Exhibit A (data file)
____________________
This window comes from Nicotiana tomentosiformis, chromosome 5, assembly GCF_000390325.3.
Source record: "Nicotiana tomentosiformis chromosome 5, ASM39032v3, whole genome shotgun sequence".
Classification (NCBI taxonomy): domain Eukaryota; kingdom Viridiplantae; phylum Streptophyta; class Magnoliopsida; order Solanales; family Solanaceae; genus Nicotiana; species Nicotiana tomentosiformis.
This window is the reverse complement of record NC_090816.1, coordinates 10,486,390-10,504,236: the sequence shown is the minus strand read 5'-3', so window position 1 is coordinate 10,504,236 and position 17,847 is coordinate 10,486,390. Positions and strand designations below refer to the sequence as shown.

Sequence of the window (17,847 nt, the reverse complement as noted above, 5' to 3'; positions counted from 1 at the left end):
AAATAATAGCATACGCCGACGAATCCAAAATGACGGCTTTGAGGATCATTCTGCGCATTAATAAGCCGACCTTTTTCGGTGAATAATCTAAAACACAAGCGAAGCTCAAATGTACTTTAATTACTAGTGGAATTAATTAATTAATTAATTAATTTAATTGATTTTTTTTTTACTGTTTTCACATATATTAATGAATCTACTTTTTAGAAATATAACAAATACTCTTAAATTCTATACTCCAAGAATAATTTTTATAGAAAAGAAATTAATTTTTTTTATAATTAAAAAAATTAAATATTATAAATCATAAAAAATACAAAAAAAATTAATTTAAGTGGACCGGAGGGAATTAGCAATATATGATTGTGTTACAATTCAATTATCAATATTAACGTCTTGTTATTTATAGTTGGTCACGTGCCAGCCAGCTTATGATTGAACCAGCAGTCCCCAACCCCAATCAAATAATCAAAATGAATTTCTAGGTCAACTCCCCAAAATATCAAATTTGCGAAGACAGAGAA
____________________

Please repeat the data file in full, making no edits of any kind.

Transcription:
This window comes from Nicotiana tomentosiformis, chromosome 5, assembly GCF_000390325.3.
Source record: "Nicotiana tomentosiformis chromosome 5, ASM39032v3, whole genome shotgun sequence".
Classification (NCBI taxonomy): domain Eukaryota; kingdom Viridiplantae; phylum Streptophyta; class Magnoliopsida; order Solanales; family Solanaceae; genus Nicotiana; species Nicotiana tomentosiformis.
This window is the reverse complement of record NC_090816.1, coordinates 10,486,390-10,504,236: the sequence shown is the minus strand read 5'-3', so window position 1 is coordinate 10,504,236 and position 17,847 is coordinate 10,486,390. Positions and strand designations below refer to the sequence as shown.

Sequence of the window (17,847 nt, the reverse complement as noted above, 5' to 3'; positions counted from 1 at the left end):
AAATAATAGCATACGCCGACGAATCCAAAATGACGGCTTTGAGGATCATTCTGCGCATTAATAAGCCGACCTTTTTCGGTGAATAATCTAAAACACAAGCGAAGCTCAAATGTACTTTAATTACTAGTGGAATTAATTAATTAATTAATTAATTTAATTGATTTTTTTTTTACTGTTTTCACATATATTAATGAATCTACTTTTTAGAAATATAACAAATACTCTTAAATTCTATACTCCAAGAATAATTTTTATAGAAAAGAAATTAATTTTTTTTATAATTAAAAAAATTAAATATTATAAATCATAAAAAATACAAAAAAAATTAATTTAAGTGGACCGGAGGGAATTAGCAATATATGATTGTGTTACAATTCAATTATCAATATTAACGTCTTGTTATTTATAGTTGGTCACGTGCCAGCCAGCTTATGATTGAACCAGCAGTCCCCAACCCCAATCAAATAATCAAAATGAATTTCTAGGTCAACTCCCCAAAATATCAAATTTGCGAAGACAGAGAA